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Bassel Nazha, Emilia Antecka, Bruno F. Fernandes, Shawn C. Maloney, Maria Eugenia Orellana, Miguel N. Burnier, Jr.; Investigation Of N-CoR Localization And Prognostic Value In Human Retinoblastoma. Invest. Ophthalmol. Vis. Sci. 2011;52(14):2107.
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Nuclear Receptor Corepressor (N-CoR) is a protein complex with diverse functions in development, inflammation and metabolism. Its histone deacetylase, HDAC3, represses the transcription of target genes. N-CoR misregulation is involved in cancer and can be manifested by aberrant subcellular localizations. In colorectal carcinoma, N-CoR was shown to have aberrant cytoplasmic localization, contributing to the transcriptional derepression and tumor progression. In breast cancer, its levels were shown to have a prognostic value. The objective of this study is to investigate the localization and prognostic value of N-CoR in retinoblastoma.
Immunohistochemistry was performed using the Ventana BenchMark fully automated machine. Paraffin embedded, formalin fixed eye sections from 43 retinoblastoma cases and a retinoblastoma cell line (WERY-1) were stained with rabbit polyclonal anti-NCoR1 H76 antibody(1:50 dilutions, Novus Biologicals). Sections of breast cancer were used as positive control. Percentage and intensity of staining were classified from 0 to 3. Student T-test was used to test for differences and p<0.05 was considered to be significant.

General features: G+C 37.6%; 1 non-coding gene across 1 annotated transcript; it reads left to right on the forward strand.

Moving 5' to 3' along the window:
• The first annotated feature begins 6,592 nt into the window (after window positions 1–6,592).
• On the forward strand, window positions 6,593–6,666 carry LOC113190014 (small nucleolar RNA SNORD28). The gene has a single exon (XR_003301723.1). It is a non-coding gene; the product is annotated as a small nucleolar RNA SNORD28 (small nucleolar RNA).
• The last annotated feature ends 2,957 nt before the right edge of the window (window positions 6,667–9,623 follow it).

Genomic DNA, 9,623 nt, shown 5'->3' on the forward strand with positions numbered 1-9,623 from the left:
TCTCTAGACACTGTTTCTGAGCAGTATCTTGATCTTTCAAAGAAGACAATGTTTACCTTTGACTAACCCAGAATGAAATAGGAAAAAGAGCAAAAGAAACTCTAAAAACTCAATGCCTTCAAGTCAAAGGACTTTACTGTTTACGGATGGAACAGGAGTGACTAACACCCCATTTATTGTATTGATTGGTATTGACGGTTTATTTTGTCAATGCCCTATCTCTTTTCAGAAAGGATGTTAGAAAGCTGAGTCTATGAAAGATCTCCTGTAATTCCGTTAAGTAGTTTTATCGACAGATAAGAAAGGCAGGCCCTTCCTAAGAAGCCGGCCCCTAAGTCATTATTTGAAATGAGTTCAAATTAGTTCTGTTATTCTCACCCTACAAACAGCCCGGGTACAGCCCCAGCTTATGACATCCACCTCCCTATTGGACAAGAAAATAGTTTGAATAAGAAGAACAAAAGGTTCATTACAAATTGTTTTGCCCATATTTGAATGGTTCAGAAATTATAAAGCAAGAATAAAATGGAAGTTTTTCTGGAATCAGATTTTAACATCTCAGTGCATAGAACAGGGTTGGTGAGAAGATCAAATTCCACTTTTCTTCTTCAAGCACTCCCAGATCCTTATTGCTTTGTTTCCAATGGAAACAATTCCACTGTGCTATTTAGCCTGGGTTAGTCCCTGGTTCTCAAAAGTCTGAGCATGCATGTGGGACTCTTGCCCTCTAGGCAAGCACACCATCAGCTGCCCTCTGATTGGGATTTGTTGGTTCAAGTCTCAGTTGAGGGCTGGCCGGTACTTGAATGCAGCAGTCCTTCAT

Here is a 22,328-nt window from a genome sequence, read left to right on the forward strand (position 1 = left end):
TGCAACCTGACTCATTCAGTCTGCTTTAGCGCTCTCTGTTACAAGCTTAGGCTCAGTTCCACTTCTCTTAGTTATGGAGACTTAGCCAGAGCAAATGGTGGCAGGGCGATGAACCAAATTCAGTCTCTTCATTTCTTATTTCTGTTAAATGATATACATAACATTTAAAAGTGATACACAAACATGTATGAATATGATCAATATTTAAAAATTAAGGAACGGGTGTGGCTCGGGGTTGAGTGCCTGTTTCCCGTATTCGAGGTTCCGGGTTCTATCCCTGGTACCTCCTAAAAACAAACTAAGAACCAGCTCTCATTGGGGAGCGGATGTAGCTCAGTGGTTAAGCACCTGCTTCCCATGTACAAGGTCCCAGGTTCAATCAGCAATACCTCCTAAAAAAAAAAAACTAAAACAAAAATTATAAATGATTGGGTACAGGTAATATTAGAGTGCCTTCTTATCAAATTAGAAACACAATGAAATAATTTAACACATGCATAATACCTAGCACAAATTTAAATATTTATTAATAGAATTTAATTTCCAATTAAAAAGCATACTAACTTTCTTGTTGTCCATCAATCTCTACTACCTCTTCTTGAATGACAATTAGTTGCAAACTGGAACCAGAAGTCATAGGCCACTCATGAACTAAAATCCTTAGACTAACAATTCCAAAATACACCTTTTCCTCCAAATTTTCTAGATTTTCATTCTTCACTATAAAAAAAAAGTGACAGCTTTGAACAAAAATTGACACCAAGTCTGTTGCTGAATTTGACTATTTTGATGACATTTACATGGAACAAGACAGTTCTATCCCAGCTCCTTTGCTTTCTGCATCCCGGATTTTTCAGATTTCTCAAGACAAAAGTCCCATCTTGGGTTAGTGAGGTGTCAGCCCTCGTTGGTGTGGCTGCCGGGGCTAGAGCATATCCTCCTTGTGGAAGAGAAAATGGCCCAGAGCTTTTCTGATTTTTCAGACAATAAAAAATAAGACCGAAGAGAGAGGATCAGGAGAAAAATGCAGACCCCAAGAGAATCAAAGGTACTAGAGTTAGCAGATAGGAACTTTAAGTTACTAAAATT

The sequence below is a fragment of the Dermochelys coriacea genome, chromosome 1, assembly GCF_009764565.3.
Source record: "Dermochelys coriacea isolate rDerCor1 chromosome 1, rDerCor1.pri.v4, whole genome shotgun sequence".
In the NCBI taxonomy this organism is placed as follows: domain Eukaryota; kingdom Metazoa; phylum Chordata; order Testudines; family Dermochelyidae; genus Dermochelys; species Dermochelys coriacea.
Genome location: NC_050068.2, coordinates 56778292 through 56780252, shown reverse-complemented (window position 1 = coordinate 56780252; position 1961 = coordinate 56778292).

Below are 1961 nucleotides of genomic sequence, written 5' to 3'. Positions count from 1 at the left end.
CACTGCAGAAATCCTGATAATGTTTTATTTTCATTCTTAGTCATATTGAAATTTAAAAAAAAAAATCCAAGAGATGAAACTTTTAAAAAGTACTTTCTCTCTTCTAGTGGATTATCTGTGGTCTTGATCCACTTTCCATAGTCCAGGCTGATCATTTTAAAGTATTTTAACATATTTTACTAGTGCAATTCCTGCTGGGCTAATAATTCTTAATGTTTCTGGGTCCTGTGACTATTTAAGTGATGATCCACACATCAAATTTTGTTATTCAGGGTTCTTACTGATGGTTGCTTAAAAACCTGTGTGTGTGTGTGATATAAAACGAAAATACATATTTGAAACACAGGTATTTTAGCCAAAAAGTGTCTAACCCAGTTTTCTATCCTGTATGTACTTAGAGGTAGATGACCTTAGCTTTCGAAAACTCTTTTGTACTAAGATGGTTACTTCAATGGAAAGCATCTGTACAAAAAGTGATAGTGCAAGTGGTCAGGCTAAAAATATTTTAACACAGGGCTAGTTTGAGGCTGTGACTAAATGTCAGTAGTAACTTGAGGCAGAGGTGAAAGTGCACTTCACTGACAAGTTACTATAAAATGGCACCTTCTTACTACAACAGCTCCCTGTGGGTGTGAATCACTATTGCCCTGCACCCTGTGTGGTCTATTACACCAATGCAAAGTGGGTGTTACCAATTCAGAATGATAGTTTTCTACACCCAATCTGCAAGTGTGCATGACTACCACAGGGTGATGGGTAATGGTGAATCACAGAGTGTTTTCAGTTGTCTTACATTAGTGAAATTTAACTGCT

In the normal retina, the Inner Nuclear Layer (INL) stained more strongly than the Outer Nuclear Layer (ONL). Even though the tumor cells also showed a predominantly nuclear staining, the cytoplasm of tumor cells showed an increased N-CoR expression when compared to Inner Plexiform Layer (IPL) (p=0.0016) and Outer Plexiform Layer (OPL) (p<0.001). Sparse tumor cells were even noted to have a stronger N-CoR cytoplasmic than nuclear expression. This was also the case in the retinoblastoma cell line where N-CoR was mainly localized in the cytoplasm. Cytoplasmic and nuclear levels of N-CoR did not correlate with demographic and histopathological prognostic features.
We found a higher cytoplasmic expression of N-CoR in retinoblastoma specimens, and the retinoblastoma cell line while a nuclear localization in the normal retina. The localization of N-CoR in the tumor cells is the opposite of their normal counterpart. The increased cytoplasmic localization of N-CoR in retinoblastoma cells may contribute to tumor development by preventing N-CoR’s transcriptional repressive effects in the nucleus.
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